Research Program Area: Health & Exposure
The primary objective of this study was to measure emission factors for selected toxic air contaminants in environmental tobacco smoke (ETS) using a room-sized environmental chamber. The emissions of 23 volatile organic compounds (VOCs), including 1,3-butadiene, three aldehydes and two vapor-phase N-nitrosamines were determined for six commercial brands of cigarettes and reference cigarette 1R4F. The commercial brands were selected to represent 62.5% of the cigarettes smoked in California. For each brand, three cigarettes were machine smoked in the chamber. The experiments were conducted over four hours to investigate the effects of aging. Emission factors of the target compounds were also determined for sidestream smoke (SS).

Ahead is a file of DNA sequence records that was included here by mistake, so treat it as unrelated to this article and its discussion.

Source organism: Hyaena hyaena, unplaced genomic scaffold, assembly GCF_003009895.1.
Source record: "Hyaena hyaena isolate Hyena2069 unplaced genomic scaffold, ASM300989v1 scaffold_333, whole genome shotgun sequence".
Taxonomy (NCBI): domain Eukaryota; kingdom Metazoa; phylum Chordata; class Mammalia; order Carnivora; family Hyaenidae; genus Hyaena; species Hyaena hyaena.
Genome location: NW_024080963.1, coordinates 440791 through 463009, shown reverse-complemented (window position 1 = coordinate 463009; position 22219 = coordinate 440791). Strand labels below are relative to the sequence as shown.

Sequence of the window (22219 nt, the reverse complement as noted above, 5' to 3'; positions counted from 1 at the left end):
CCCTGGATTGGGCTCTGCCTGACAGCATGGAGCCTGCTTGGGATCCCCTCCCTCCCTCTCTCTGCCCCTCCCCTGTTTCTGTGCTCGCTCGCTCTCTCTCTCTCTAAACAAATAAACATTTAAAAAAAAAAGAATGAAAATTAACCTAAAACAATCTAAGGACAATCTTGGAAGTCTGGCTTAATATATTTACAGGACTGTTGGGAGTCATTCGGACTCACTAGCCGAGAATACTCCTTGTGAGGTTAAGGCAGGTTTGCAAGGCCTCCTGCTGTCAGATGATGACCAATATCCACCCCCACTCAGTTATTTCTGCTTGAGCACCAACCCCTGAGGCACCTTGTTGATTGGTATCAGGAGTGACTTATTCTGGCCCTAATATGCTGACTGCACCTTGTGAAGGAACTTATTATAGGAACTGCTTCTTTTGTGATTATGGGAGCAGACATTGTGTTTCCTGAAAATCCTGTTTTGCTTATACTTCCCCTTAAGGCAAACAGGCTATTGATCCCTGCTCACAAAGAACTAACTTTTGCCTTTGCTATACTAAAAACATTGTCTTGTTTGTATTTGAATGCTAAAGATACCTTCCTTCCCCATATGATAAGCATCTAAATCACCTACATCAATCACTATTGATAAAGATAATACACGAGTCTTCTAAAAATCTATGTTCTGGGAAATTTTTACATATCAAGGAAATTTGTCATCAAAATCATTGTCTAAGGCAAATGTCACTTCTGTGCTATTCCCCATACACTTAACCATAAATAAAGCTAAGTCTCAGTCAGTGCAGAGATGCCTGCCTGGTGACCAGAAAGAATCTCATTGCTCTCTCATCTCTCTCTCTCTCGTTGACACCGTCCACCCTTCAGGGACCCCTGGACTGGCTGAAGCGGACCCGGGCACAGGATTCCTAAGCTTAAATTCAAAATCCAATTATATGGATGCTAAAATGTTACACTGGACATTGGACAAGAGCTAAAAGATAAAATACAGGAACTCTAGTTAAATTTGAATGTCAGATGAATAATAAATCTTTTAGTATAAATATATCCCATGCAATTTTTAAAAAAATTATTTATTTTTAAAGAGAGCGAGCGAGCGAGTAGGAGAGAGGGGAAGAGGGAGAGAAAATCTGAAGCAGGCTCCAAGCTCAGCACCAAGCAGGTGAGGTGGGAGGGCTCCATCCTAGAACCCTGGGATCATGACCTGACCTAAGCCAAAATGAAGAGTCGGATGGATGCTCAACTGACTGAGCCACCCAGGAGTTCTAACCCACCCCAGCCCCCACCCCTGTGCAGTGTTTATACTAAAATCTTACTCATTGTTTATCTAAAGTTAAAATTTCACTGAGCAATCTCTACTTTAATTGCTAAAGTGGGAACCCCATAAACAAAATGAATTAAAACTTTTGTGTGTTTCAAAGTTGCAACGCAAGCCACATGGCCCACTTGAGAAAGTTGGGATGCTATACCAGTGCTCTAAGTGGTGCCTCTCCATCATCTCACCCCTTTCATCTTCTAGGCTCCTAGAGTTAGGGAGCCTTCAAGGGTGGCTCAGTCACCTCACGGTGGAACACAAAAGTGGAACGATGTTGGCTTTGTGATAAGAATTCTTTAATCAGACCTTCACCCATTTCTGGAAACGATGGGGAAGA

For almost all target compounds, the ETS emission factors were significantly higher than the corresponding SS values probably due to less favorable combustion conditions and wall losses in the SS apparatus. Where valid comparisons could be made, the ETS emission factors were generally in good agreement with the literature. Therefore, the ETS emission factors, rather than the SS values, are recommended for use in models to estimate population exposures from this source. The variabilities in the emission factors (µg per cigarette) of the selected toxic air contaminants among brands were generally similar. Differences amond brands were related to the smoked lengths of the cigarettes and the masses of consumed tobacco. Metholation and whether a cigarette was classified as "light" or "regular" did not significantly affect emissions. Aging was determined not to be a significant factor for the target compounds. There were, however, deposition losses of the less volatile compounds to chamber surfaces.
For questions regarding this research project, including available data and progress status, contact: Research Division staff at (916) 445-0753
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